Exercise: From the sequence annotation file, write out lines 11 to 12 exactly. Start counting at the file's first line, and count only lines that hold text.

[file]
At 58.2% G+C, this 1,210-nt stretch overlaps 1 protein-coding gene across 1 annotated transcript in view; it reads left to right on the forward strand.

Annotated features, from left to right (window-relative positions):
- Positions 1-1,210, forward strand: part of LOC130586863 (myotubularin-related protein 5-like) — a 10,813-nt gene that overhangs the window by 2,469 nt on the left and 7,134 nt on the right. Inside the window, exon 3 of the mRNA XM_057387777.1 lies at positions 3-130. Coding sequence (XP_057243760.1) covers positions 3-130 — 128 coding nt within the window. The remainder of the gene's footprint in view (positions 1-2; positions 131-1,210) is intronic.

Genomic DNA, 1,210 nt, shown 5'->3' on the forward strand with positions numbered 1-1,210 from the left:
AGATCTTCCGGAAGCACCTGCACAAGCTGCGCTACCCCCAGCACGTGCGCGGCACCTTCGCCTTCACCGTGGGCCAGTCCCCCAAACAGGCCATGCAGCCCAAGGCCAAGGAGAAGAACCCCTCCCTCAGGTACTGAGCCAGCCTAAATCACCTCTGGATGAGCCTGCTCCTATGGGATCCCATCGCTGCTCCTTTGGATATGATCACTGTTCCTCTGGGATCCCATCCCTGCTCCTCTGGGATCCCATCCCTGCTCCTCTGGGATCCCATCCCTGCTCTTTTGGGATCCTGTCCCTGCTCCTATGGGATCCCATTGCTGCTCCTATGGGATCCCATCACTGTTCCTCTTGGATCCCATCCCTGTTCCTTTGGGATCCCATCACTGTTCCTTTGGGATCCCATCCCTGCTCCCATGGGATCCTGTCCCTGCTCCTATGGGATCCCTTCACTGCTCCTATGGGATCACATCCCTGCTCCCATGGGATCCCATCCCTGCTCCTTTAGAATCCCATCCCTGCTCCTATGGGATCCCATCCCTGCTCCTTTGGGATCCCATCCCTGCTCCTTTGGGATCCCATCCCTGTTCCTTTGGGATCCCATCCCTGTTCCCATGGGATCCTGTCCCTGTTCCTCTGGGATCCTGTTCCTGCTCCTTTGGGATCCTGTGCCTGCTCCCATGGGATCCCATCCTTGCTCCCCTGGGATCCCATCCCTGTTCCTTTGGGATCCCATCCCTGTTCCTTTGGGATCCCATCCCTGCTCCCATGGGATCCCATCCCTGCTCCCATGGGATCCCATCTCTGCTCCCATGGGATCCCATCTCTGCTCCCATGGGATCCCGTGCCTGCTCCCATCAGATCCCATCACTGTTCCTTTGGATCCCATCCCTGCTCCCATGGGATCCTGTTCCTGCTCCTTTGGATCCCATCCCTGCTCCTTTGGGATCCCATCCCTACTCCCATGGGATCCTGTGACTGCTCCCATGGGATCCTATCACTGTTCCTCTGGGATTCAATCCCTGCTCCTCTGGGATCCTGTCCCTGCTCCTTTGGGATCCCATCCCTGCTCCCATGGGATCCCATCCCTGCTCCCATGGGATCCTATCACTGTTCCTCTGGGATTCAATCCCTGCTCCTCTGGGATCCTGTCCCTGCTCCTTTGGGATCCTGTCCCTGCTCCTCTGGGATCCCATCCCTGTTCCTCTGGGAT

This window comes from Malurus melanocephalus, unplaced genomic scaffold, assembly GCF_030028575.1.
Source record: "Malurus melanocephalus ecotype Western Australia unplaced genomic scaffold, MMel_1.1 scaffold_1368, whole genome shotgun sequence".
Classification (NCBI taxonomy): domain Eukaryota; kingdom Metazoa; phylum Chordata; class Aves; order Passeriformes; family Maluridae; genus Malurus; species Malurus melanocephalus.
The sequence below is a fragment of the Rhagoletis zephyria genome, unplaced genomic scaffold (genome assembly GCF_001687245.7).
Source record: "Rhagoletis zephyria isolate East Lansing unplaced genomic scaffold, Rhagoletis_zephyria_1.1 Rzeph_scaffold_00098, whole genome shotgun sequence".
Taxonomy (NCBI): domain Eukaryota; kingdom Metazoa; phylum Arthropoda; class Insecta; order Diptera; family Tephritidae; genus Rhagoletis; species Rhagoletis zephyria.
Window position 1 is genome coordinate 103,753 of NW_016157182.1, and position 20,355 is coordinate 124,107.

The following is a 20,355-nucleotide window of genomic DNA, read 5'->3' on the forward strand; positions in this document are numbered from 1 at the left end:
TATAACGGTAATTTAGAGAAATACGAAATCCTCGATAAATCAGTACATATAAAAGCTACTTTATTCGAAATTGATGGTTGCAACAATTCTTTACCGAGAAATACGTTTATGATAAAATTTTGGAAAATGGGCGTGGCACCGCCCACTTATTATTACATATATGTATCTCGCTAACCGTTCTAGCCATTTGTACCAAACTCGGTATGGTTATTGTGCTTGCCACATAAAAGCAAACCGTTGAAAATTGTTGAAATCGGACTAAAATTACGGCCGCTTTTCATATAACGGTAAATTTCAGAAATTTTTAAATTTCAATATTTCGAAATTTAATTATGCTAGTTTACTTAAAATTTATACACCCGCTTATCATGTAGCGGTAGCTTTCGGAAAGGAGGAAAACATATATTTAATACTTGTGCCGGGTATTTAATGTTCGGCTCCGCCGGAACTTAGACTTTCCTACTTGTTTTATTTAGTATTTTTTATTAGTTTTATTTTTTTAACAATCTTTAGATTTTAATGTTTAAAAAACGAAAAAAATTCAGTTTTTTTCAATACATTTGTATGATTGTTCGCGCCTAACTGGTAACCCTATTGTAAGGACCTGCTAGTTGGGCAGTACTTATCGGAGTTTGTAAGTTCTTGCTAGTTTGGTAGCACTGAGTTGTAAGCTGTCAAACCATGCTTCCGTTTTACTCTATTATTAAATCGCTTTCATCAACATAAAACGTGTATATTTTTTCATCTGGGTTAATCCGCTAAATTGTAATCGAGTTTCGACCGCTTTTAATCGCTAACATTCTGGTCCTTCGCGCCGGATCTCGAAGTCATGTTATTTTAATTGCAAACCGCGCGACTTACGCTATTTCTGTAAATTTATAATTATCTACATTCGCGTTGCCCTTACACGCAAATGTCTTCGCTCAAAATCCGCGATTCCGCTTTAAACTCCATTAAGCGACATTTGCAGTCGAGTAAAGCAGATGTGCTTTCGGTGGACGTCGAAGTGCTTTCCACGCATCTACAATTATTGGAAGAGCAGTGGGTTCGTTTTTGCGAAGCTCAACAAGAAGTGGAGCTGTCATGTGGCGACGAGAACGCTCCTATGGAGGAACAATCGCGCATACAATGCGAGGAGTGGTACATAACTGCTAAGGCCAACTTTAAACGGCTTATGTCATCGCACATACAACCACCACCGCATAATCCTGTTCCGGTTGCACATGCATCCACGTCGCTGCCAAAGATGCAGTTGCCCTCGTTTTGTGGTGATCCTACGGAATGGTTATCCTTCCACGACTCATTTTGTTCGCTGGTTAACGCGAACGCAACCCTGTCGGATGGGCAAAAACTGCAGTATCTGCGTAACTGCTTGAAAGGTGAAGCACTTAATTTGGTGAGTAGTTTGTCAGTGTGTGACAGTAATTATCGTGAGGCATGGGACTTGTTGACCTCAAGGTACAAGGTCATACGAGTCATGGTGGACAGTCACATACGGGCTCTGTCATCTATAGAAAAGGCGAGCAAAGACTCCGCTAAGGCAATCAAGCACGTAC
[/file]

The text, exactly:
Taxonomy (NCBI): domain Eukaryota; kingdom Metazoa; phylum Arthropoda; class Insecta; order Diptera; family Tephritidae; genus Rhagoletis; species Rhagoletis zephyria.
Window position 1 is genome coordinate 103,753 of NW_016157182.1, and position 20,355 is coordinate 124,107.